In a paywalled article for Harper's, Thomas Frank lays part of the blame for last year's mass shootings on our culture of gun violence. Movies like "Django Unchained" and "The Dark Knight Rises," he says, are "advertisements for mass murder." And, in a non-paywalled article at Salon, critic Andrew O'Hehir further outlines and then rebukes that argument, which includes a portion that indicts film critics for their role in endorsing and propagating those advertisements:
"Journalists have enabled the sadistic crimes of Hollywood, he suggests, through 'puff pieces and softball interviews and a thousand 'press junkets.'' (Why the scare quotes? Are those not familiar English words?) Bootlicking movie critics have crowned Tarantino as a genius, and have refused 'to tell the world what god-awful heaps of cliché and fake profundity and commercialized sadism this industry produces.”
It wouldn't be fair of me to comment on an article I haven't actually read, so I'll simply point you to O'Hehir's examination of it — which takes Frank's essay and accusations seriously and considers them fairly. I will say that a day after critics lost the support of NBA great Kareem Abdul-Jabbar, this is particularly disheartening to see. First, we ruined the Oscars. Then we destroyed American society at large. Not a good week for the profession.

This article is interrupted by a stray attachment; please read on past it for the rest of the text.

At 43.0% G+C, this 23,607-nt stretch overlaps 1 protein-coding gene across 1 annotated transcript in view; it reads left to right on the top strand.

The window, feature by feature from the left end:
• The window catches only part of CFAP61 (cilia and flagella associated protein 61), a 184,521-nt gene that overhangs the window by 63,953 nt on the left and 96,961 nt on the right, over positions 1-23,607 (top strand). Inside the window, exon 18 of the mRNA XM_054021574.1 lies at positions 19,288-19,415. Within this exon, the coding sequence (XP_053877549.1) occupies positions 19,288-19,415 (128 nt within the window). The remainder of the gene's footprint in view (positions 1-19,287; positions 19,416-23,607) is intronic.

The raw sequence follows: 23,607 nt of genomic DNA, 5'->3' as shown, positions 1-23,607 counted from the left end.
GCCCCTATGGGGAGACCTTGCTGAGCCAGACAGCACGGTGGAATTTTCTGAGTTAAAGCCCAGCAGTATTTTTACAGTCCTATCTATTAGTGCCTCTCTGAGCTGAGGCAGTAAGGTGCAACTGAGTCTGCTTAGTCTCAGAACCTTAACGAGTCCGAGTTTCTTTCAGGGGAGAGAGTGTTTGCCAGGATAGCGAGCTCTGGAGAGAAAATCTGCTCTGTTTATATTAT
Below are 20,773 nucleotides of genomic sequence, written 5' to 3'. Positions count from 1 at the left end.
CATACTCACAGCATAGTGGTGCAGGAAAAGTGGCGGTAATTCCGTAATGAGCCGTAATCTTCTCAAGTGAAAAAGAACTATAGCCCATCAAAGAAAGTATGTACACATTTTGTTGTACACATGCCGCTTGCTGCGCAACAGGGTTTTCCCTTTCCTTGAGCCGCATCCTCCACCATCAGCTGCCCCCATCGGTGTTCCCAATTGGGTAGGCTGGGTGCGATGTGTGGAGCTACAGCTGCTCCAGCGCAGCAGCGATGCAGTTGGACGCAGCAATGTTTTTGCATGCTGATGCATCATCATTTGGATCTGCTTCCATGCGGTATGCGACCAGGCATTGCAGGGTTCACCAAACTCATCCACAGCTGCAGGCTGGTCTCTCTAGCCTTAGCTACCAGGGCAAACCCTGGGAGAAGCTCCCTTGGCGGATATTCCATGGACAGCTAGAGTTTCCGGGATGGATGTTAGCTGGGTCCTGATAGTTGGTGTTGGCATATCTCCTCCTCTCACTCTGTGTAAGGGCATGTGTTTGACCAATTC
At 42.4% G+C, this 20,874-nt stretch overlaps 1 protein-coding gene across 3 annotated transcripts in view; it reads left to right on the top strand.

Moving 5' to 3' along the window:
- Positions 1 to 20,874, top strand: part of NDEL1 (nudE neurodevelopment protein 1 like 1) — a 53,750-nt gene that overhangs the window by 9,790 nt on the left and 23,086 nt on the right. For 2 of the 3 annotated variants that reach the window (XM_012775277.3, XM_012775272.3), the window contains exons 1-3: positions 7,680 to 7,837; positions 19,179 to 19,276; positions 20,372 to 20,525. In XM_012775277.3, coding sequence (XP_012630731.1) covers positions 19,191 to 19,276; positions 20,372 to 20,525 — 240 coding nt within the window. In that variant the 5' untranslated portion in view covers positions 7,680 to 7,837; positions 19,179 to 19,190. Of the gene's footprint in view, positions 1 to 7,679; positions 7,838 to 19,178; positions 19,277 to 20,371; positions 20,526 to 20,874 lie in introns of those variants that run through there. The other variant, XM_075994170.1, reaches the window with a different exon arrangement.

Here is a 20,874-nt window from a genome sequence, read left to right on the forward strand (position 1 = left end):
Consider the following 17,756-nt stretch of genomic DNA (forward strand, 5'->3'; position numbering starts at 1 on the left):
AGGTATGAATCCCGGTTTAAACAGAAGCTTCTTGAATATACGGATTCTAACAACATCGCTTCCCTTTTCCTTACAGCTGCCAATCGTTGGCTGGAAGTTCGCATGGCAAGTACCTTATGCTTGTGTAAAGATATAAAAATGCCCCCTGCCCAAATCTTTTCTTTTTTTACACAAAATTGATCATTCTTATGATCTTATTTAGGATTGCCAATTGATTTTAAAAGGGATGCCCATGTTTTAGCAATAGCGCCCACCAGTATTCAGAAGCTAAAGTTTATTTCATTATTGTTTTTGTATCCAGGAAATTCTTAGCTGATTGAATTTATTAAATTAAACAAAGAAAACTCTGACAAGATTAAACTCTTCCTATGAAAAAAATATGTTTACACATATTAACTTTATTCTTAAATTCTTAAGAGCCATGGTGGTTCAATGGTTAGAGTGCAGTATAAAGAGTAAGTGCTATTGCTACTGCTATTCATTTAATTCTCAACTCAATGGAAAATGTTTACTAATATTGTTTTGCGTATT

In a world where critics are routinely laid off, fired, or forced into early retirement, and those who pursue the profession do so at their own financial peril, it's odd to see so many people simultaneously attacking them and painting them as a bunch of freeloading, airheaded boobs. When the final few remaining critics are put out to pasture, people are going to have to find another scapegoat to blame these things on.